BACKGROUND: Pluck lesions are associated with decreased performance in grower-finisher pigs, but their economic impact needs to be further investigated. This study aimed to identify the main pluck lesions and the cut-off value for their prevalence, associated with changes in average daily gain (ADG) during the wean-to-finish period, to simulate their effects on economic performance of farrow-to-finish farms. Pigs (n = 162 ± 51.9 per farm) from 56 farrow-to-finish farms were inspected at slaughter and the prevalence of enzootic pneumonia-like lesions, pleurisy, lung scars, abscesses, pericarditis, and liver milk spots was estimated. For each farm, annual performance indicators were obtained. Regression trees analysis (RTA) was used to identify pluck lesions and to estimate cut-off values for their prevalence associated with changes in ADG. Different scenarios were simulated as per RTA results and economic and risk analyses were performed using the Teagasc Pig Production Model. Risk analysis was performed by Monte Carlo sampling using the Microsoft Excel add-in @Risk with 10,000 iterations.
RESULTS: Pleurisy and lung scars were the main lesions associated with changes in ADG. Three scenarios were simulated based on RTA results: a 728 sow farrow-to-finish farm with prevalence of i) pleurisy < 25% and lung scars < 8% (LPLSC; ADG = 760 g); ii) pleurisy < 25% and lung scar ≥8% (LPHSC; ADG = 725 g) and iii) pleurisy ≥25% (HP; ADG = 671 g). The economic analysis showed increased feed and dead animals for disposal costs, and lower sales in the HP and LPHSC scenarios than in the LPLSC scenario; thereby reducing gross margin and net profit. Results from the risk analysis showed lower probability of reaching any given level of profit in the HP scenario compared with the LPHSC and LPLSC scenarios.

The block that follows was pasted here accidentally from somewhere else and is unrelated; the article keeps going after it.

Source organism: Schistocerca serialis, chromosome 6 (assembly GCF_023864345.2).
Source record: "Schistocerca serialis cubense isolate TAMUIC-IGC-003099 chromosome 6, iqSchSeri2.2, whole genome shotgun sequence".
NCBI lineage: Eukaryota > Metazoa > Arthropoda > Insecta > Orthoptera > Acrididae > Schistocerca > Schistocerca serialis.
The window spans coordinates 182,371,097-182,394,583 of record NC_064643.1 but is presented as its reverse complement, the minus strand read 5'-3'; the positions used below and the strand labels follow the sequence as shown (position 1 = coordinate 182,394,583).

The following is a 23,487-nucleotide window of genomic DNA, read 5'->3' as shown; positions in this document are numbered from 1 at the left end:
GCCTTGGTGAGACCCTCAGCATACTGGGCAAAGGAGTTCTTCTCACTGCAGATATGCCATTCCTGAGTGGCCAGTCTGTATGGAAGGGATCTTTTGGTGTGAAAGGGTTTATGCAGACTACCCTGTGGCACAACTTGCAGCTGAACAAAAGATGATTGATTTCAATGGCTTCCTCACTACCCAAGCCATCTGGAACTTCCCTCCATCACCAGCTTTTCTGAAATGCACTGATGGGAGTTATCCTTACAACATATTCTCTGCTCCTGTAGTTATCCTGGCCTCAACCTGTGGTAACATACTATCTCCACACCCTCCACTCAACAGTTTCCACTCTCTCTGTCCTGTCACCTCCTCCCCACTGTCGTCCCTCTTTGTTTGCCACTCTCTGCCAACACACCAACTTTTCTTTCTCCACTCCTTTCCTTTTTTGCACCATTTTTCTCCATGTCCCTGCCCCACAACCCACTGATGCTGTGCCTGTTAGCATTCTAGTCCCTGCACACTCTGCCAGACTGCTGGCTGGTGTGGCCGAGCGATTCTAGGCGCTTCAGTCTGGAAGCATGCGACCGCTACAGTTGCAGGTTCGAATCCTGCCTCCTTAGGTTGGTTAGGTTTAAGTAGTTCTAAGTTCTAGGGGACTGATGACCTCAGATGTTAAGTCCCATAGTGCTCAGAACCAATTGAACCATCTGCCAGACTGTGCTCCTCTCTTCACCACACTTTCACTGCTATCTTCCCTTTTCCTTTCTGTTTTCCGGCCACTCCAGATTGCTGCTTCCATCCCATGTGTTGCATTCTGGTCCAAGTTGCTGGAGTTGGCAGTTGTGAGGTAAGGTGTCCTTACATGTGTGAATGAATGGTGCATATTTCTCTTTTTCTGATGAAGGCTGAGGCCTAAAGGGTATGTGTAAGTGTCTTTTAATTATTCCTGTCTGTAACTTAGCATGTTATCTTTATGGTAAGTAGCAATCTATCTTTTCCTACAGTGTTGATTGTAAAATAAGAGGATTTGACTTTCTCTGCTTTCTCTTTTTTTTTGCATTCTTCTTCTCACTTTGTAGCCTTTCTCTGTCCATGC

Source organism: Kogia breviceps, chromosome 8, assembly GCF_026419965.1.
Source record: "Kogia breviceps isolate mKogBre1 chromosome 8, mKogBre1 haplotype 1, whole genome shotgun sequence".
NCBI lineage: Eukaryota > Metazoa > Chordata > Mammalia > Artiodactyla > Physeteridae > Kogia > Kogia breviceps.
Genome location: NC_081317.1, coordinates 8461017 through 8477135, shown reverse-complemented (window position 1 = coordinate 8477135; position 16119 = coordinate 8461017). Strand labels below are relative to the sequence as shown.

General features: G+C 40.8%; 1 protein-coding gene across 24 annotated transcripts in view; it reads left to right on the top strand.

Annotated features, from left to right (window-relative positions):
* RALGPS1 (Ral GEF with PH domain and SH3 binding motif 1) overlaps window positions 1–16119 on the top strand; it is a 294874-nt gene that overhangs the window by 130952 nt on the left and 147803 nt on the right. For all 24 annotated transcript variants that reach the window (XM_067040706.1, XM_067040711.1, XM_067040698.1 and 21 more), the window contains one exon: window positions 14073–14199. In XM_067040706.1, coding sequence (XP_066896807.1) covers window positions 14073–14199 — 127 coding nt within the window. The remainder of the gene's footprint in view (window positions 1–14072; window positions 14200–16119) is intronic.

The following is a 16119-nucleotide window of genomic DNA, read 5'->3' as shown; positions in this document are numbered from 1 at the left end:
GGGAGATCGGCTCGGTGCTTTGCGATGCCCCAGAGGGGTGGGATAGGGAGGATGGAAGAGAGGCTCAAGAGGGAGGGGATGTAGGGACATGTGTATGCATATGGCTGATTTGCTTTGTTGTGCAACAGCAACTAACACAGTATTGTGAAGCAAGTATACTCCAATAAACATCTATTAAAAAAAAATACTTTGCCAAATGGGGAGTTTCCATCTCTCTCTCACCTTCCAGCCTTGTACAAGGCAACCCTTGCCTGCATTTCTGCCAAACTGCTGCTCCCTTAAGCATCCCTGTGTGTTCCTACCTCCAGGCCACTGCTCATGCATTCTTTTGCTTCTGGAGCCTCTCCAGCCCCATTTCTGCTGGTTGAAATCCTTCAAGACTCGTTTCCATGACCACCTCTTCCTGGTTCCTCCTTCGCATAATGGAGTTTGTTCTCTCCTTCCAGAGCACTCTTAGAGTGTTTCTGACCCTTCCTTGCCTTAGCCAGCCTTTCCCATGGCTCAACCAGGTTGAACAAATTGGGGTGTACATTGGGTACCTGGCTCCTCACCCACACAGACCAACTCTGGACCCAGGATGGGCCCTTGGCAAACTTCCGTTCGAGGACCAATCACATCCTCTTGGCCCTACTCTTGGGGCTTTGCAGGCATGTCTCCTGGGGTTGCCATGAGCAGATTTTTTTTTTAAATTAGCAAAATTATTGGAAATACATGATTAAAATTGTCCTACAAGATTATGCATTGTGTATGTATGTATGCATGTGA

CONCLUSION: Under the conditions of this study, higher prevalence of pleurisy and lung scars were associated with decreased ADG during the grower-finisher period and with lower economic return in the simulated farms. These results highlight the economic benefits and importance of preventing and/or controlling respiratory disease.
- Economic modelling
- Lung scars
- Pig production systems
- Regression trees
- Stochastic budgeting